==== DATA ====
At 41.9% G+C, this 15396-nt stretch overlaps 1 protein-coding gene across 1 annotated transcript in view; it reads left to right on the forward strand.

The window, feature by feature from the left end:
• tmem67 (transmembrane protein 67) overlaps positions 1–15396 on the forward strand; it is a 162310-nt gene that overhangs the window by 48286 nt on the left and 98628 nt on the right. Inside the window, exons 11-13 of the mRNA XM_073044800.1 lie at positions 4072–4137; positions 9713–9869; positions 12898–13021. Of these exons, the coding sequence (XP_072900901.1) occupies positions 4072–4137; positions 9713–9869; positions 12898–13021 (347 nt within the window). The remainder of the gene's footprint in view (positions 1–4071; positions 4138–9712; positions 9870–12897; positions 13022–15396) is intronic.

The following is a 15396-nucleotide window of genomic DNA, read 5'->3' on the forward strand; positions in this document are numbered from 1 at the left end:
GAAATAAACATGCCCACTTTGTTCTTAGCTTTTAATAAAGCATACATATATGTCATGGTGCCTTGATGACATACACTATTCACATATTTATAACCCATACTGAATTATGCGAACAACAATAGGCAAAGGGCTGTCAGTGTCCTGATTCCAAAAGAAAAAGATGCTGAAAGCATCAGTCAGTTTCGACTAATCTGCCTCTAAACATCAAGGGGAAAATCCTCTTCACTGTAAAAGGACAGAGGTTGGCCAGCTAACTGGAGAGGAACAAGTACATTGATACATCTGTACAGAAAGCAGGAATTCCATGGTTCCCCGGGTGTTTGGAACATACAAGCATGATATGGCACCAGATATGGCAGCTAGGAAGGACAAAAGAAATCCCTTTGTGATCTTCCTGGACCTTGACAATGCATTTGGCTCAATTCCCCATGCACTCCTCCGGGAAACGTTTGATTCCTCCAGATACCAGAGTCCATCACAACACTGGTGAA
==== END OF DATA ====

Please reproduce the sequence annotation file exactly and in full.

At 41.9% G+C, this 15396-nt stretch overlaps 1 protein-coding gene across 1 annotated transcript in view; it reads left to right on the forward strand.

The window, feature by feature from the left end:
• tmem67 (transmembrane protein 67) overlaps positions 1–15396 on the forward strand; it is a 162310-nt gene that overhangs the window by 48286 nt on the left and 98628 nt on the right. Inside the window, exons 11-13 of the mRNA XM_073044800.1 lie at positions 4072–4137; positions 9713–9869; positions 12898–13021. Of these exons, the coding sequence (XP_072900901.1) occupies positions 4072–4137; positions 9713–9869; positions 12898–13021 (347 nt within the window). The remainder of the gene's footprint in view (positions 1–4071; positions 4138–9712; positions 9870–12897; positions 13022–15396) is intronic.

The following is a 15396-nucleotide window of genomic DNA, read 5'->3' on the forward strand; positions in this document are numbered from 1 at the left end:
GAAATAAACATGCCCACTTTGTTCTTAGCTTTTAATAAAGCATACATATATGTCATGGTGCCTTGATGACATACACTATTCACATATTTATAACCCATACTGAATTATGCGAACAACAATAGGCAAAGGGCTGTCAGTGTCCTGATTCCAAAAGAAAAAGATGCTGAAAGCATCAGTCAGTTTCGACTAATCTGCCTCTAAACATCAAGGGGAAAATCCTCTTCACTGTAAAAGGACAGAGGTTGGCCAGCTAACTGGAGAGGAACAAGTACATTGATACATCTGTACAGAAAGCAGGAATTCCATGGTTCCCCGGGTGTTTGGAACATACAAGCATGATATGGCACCAGATATGGCAGCTAGGAAGGACAAAAGAAATCCCTTTGTGATCTTCCTGGACCTTGACAATGCATTTGGCTCAATTCCCCATGCACTCCTCCGGGAAACGTTTGATTCCTCCAGATACCAGAGTCCATCACAACACTGGTGAA